Saving Hill AFB
If it is possible, set aside for now the delicious sight of Utah's Republican members of Congress arguing the necessity of federal spending to protect a local economy. Utahns of all political persuasions should, indeed, be pulling out every tool in the kit to save Hill Air Force Base.
But we should do it in a way that actually makes our elected officials something other than rank hypocrites. That is, all the arguments, plans and planned arguments should be about how the point of a continued, strengthened, even expanded, Hill AFB is not a favor to Utah, its congressmen or even its economy.
If Hill is to survive, it must be established to the satisfaction of Congress, the Pentagon brass and whatever Base Realignment and Closure structure is cooked up, that to do so, and to spend the money necessary to do so, amounts to a benefit to national security that is worth the money.
That money will become increasingly dear, even if President Obama and the Congress avoid the looming fiscal cliff. Ongoing budget deficits demand that all parts of the federal budget be subject to cuts, and defense can be no exception.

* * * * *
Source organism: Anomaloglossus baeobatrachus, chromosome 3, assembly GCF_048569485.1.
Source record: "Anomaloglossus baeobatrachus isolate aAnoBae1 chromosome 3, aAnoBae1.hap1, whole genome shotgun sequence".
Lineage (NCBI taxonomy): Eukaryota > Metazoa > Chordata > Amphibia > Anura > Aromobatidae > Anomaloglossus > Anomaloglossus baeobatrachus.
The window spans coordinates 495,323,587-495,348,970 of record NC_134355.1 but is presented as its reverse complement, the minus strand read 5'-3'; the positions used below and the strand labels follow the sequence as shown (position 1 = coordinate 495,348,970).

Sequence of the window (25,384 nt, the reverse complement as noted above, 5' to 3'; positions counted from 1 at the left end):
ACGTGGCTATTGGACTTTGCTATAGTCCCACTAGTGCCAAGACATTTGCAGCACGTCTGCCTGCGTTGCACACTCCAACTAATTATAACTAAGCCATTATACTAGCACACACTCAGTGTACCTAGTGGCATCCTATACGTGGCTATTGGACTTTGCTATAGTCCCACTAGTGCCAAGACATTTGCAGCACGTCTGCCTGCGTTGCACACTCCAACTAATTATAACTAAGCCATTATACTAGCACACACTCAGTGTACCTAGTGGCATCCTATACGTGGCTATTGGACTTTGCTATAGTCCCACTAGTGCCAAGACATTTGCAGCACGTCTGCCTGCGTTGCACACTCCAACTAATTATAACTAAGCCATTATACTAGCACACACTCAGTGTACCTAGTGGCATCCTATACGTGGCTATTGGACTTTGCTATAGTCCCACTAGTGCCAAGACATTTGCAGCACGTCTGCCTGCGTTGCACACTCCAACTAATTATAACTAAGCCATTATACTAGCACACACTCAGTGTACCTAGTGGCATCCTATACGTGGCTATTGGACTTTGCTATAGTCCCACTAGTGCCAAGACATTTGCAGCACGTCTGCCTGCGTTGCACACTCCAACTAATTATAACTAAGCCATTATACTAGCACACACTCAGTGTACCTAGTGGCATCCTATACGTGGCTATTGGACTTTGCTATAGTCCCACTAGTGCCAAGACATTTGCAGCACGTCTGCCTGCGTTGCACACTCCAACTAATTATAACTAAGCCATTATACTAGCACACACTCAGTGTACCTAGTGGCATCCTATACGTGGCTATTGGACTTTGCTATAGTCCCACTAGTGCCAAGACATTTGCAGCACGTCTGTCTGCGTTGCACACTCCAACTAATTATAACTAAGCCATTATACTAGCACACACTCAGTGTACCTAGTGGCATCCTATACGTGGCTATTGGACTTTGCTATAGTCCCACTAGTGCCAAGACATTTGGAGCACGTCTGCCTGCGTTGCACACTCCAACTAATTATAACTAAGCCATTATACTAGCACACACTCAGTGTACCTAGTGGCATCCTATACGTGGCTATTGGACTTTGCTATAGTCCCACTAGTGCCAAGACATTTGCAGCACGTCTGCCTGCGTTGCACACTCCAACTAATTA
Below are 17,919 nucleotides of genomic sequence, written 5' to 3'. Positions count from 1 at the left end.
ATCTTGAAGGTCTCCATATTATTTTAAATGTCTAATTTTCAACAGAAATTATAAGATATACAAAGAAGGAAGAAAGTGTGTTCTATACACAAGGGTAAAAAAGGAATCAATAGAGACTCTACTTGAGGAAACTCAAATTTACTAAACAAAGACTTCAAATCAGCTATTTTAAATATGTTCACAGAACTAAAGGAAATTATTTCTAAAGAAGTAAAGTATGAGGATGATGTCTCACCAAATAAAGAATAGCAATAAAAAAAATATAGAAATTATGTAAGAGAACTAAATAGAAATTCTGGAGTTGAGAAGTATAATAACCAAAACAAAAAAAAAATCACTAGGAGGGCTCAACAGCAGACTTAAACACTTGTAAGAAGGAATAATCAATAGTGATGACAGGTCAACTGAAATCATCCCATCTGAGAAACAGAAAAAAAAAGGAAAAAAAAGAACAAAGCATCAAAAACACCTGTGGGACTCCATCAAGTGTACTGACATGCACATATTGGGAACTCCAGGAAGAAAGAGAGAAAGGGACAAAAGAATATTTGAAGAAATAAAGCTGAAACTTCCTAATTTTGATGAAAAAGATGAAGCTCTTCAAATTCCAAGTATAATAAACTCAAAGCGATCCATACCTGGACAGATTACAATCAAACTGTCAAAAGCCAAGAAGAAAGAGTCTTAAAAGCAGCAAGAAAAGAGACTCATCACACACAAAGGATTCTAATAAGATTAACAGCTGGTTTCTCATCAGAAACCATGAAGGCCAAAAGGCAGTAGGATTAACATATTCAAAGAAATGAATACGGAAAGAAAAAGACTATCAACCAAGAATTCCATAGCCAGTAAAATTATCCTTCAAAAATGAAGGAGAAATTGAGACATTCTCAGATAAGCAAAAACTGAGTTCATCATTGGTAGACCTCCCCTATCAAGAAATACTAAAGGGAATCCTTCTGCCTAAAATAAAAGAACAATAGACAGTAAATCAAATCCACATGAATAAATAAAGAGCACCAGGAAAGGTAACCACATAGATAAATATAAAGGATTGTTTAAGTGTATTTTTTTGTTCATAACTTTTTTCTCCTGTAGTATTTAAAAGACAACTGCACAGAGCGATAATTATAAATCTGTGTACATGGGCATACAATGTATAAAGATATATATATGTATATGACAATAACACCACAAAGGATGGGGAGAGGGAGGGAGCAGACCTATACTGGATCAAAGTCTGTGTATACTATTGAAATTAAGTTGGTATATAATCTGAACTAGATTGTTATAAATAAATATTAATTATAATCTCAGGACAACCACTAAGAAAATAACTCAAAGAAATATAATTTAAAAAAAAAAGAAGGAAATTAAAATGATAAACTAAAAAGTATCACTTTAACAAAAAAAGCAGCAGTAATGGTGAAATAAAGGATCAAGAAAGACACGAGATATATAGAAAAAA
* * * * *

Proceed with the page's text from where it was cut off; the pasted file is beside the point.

There are several things in Hill's favor. It lies near a large unpopulated area that provides space for the giant Utah Test and Training Range. And the Air Force has been successful in keeping residential development away from its noisy runways, an argument many other big bases cannot make.
Also, aviation-related businesses that form a symbiotic relationship with the Air Force have already taken root in the Falcon Hill National Aerospace Park, on land leased from the federal government.
Add to that the proposal from Sen. Orrin Hatch and others that the military reserve components now housed at Fort Douglas could move to Hill, and the land and buildings left behind be leased to the University of Utah. All of that provides a revenue stream for the government that would be a major factor in any cold-hearted fiscal calculation of which bases should be saved and which should be closed.
It isn't that the whole of northern Utah would go down the economic drain if Hill were to shrink, or be closed. The area survived the 1997 closure of the Army's Defense Depot Ogden, and much of the land it left behind has been transformed into the private-sector, taxpaying Business Depot Ogden.
Those who care about the health of the region should be planning, if quietly, a similar course of action should Hill's mission be reduced or ended.
In the meantime, make the national security case for Hill. There is no reason why the taxpayers across America should continue to keep it open otherwise.